American Heritage® Dictionary of the English Language, Fourth Edition
- n. Exclusive control by one group of the means of producing or selling a commodity or service: "Monopoly frequently ... arises from government support or from collusive agreements among individuals” ( Milton Friedman).
- n. Law A right granted by a government giving exclusive control over a specified commercial activity to a single party.
- n. A company or group having exclusive control over a commercial activity.
- n. A commodity or service so controlled.
- n. Exclusive possession or control: arrogantly claims to have a monopoly on the truth.
- n. Something that is exclusively possessed or controlled: showed that scientific achievement is not a male monopoly.
Century Dictionary and Cyclopedia
- n. An exclusive privilege to carry on a traffic.
- n. Specifically, in Eng. constitutional hist., and hence sometimes in American law, such an exclusive privilege when granted by the crown or state to an individual, association, or corporation, for the sake of the pecuniary advantage of its exclusiveness. A privilege not granted by the state, but secured by buying up the article, is termed by the English law engrossing. The legal objection to a monopoly, in this sense of the word, is that it can be secured only by forbidding all other citizens except the favored grantee to exercise a common-law right. Exclusive privileges granted by the state to a limited number of persons for the sake of enabling the state the better to regulate the traffic for the protection of the rest of the community, as in case of banking franchises, liquor traffic, etc., are not deemed monopolies, although the same privileges would be, if conferred on a single or a very few grantees, for the sake of the pecuniary benefit to them. So the exclusive privileges conferred on inventors and authors, by the patent and copyright laws, for the sake of the encouragement of the arts and literature, and extending only to articles originally devised under that encouragement, are not deemed monopolies. Both these classes of grants have, however, been condemned by some as partaking of the character of monopolies.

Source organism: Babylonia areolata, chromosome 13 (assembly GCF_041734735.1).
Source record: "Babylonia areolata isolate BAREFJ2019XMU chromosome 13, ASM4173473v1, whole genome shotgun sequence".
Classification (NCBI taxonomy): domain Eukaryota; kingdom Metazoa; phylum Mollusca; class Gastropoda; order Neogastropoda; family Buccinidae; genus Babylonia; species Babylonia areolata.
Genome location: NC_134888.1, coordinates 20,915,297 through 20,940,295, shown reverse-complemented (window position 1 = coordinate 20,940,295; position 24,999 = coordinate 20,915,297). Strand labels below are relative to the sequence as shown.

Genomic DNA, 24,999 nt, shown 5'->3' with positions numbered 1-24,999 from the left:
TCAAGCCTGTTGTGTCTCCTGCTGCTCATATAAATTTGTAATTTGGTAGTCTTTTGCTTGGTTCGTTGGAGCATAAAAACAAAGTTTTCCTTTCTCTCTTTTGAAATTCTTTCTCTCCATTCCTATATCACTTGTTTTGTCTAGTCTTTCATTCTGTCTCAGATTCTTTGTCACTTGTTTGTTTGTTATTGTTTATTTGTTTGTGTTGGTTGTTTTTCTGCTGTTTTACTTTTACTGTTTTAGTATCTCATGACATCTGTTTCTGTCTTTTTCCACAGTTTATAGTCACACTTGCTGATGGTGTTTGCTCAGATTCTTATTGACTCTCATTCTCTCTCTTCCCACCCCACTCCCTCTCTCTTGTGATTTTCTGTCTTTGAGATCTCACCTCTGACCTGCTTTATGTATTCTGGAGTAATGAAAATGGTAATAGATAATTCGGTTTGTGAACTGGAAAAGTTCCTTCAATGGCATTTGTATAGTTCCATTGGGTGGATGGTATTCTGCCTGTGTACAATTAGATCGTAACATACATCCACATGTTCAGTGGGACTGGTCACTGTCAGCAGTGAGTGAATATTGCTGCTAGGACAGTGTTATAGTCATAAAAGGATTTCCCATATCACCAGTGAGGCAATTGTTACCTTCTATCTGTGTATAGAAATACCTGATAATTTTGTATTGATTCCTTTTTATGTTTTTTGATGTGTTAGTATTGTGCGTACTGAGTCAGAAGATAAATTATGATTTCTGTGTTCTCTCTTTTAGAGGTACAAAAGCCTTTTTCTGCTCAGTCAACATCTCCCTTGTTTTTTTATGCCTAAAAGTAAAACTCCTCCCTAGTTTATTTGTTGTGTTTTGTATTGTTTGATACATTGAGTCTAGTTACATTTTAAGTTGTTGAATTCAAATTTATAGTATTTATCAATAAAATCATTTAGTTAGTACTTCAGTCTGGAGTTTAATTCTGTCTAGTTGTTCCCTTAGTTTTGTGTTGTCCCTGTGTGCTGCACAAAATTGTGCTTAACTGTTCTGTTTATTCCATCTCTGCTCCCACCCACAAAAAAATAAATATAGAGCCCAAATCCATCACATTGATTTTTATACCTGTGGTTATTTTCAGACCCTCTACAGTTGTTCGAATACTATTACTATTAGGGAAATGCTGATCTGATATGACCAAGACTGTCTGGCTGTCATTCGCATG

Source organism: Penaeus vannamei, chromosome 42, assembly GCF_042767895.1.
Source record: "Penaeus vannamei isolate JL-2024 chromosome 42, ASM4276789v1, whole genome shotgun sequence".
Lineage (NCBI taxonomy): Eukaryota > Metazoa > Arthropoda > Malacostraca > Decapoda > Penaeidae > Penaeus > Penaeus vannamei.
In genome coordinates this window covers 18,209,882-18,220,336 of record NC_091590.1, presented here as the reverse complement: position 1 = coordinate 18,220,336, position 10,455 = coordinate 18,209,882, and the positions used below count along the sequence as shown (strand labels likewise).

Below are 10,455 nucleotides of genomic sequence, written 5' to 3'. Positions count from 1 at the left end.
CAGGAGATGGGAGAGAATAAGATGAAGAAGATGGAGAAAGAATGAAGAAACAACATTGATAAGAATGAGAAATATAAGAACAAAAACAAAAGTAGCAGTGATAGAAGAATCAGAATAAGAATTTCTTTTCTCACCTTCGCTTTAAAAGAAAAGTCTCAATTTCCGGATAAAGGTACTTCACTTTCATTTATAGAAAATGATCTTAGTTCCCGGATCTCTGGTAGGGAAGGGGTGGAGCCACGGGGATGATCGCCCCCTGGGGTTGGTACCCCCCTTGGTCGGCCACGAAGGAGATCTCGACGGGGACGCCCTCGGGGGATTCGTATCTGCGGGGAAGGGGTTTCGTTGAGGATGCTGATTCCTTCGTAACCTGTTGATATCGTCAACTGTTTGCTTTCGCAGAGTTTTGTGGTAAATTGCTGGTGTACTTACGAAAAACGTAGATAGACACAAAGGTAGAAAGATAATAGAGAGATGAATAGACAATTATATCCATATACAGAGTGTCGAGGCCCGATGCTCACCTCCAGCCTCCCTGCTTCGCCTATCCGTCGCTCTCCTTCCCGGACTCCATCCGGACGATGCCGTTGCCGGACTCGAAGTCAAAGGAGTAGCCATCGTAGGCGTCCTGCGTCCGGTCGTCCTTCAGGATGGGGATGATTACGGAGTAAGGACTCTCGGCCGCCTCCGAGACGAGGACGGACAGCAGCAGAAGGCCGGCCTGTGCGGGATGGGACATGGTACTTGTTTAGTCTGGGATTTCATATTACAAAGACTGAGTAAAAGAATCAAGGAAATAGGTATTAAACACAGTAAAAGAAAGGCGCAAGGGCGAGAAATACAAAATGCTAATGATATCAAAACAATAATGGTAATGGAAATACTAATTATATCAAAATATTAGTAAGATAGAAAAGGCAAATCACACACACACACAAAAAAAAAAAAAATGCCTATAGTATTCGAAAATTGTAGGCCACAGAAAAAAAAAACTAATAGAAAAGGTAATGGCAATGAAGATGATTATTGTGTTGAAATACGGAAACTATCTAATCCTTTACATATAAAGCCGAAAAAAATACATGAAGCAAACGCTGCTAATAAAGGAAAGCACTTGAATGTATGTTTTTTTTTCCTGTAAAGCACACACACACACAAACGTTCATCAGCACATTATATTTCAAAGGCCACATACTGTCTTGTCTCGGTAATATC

- n. In political economics, and as used in a general sense in law, such an exclusive privilege to carry on a traffic, or deal in or control a given class of articles, as will enable the holder to raise prices materially above what they would be if the traffic or dealing were free to citizens generally. In this sense, that exclusive control of a particular kind of product which results from the legitimate ownership of the only land from which it can be obtained, as in the case of some mineral waters, or earths, or ores, is sometimes spoken of as a natural monopoly, in contrast to the artificial monopolies created by state grant. See
virtual monopoly, below.
- n. That which is the subject of a monopoly: as, in Bengal opium is a monopoly.
- n. The possession or assumption of anything to the exclusion of other possessors: thus, a man is popularly said to have a monopoly of any business of which he has acquired complete control.